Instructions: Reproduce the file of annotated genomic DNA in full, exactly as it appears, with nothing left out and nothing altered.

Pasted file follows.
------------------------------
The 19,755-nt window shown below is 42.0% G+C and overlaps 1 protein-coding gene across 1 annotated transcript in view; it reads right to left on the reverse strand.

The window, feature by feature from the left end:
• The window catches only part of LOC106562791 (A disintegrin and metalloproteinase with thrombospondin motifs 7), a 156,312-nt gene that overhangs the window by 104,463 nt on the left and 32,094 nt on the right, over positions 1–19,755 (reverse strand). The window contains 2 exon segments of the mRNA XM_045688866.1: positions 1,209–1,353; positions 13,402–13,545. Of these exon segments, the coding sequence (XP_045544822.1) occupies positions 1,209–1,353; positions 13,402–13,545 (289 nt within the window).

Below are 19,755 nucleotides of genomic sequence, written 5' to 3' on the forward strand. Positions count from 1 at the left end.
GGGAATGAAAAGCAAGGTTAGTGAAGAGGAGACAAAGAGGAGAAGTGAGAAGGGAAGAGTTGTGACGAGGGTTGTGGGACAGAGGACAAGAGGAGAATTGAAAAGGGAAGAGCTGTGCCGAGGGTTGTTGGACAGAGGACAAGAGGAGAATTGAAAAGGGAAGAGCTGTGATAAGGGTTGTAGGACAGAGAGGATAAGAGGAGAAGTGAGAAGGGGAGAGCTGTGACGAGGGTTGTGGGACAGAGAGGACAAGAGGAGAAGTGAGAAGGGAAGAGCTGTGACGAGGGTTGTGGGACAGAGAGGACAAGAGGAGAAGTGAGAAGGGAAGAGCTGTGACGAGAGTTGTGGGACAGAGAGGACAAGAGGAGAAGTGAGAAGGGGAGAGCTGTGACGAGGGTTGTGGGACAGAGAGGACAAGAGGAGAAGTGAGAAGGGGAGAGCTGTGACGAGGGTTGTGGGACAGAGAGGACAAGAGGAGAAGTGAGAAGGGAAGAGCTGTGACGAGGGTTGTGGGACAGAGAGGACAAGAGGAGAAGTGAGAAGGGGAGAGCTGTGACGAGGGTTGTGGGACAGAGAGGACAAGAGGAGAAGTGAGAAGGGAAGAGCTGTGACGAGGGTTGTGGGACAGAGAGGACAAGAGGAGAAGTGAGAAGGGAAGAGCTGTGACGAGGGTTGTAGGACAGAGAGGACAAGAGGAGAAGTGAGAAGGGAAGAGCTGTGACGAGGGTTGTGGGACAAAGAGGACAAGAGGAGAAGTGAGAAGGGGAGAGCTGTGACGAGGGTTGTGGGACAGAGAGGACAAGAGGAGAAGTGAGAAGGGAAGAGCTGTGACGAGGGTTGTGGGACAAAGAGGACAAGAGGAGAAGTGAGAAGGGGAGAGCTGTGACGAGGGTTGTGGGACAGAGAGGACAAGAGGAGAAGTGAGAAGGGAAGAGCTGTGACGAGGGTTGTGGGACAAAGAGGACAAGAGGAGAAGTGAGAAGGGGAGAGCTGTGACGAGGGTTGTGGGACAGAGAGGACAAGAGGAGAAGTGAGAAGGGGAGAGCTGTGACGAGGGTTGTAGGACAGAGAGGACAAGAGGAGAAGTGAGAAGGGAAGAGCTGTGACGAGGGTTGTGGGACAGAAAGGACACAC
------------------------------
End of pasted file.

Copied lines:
The 19,755-nt window shown below is 42.0% G+C and overlaps 1 protein-coding gene across 1 annotated transcript in view; it reads right to left on the reverse strand.

The window, feature by feature from the left end:
• The window catches only part of LOC106562791 (A disintegrin and metalloproteinase with thrombospondin motifs 7), a 156,312-nt gene that overhangs the window by 104,463 nt on the left and 32,094 nt on the right, over positions 1–19,755 (reverse strand). The window contains 2 exon segments of the mRNA XM_045688866.1: positions 1,209–1,353; positions 13,402–13,545. Of these exon segments, the coding sequence (XP_045544822.1) occupies positions 1,209–1,353; positions 13,402–13,545 (289 nt within the window).

Below are 19,755 nucleotides of genomic sequence, written 5' to 3' on the forward strand. Positions count from 1 at the left end.
GGGAATGAAAAGCAAGGTTAGTGAAGAGGAGACAAAGAGGAGAAGTGAGAAGGGAAGAGTTGTGACGAGGGTTGTGGGACAGAGGACAAGAGGAGAATTGAAAAGGGAAGAGCTGTGCCGAGGGTTGTTGGACAGAGGACAAGAGGAGAATTGAAAAGGGAAGAGCTGTGATAAGGGTTGTAGGACAGAGAGGATAAGAGGAGAAGTGAGAAGGGGAGAGCTGTGACGAGGGTTGTGGGACAGAGAGGACAAGAGGAGAAGTGAGAAGGGAAGAGCTGTGACGAGGGTTGTGGGACAGAGAGGACAAGAGGAGAAGTGAGAAGGGAAGAGCTGTGACGAGAGTTGTGGGACAGAGAGGACAAGAGGAGAAGTGAGAAGGGGAGAGCTGTGACGAGGGTTGTGGGACAGAGAGGACAAGAGGAGAAGTGAGAAGGGGAGAGCTGTGACGAGGGTTGTGGGACAGAGAGGACAAGAGGAGAAGTGAGAAGGGAAGAGCTGTGACGAGGGTTGTGGGACAGAGAGGACAAGAGGAGAAGTGAGAAGGGGAGAGCTGTGACGAGGGTTGTGGGACAGAGAGGACAAGAGGAGAAGTGAGAAGGGAAGAGCTGTGACGAGGGTTGTGGGACAGAGAGGACAAGAGGAGAAGTGAGAAGGGAAGAGCTGTGACGAGGGTTGTAGGACAGAGAGGACAAGAGGAGAAGTGAGAAGGGAAGAGCTGTGACGAGGGTTGTGGGACAAAGAGGACAAGAGGAGAAGTGAGAAGGGGAGAGCTGTGACGAGGGTTGTGGGACAGAGAGGACAAGAGGAGAAGTGAGAAGGGAAGAGCTGTGACGAGGGTTGTGGGACAAAGAGGACAAGAGGAGAAGTGAGAAGGGGAGAGCTGTGACGAGGGTTGTGGGACAGAGAGGACAAGAGGAGAAGTGAGAAGGGAAGAGCTGTGACGAGGGTTGTGGGACAAAGAGGACAAGAGGAGAAGTGAGAAGGGGAGAGCTGTGACGAGGGTTGTGGGACAGAGAGGACAAGAGGAGAAGTGAGAAGGGGAGAGCTGTGACGAGGGTTGTAGGACAGAGAGGACAAGAGGAGAAGTGAGAAGGGAAGAGCTGTGACGAGGGTTGTGGGACAGAAAGGACACAC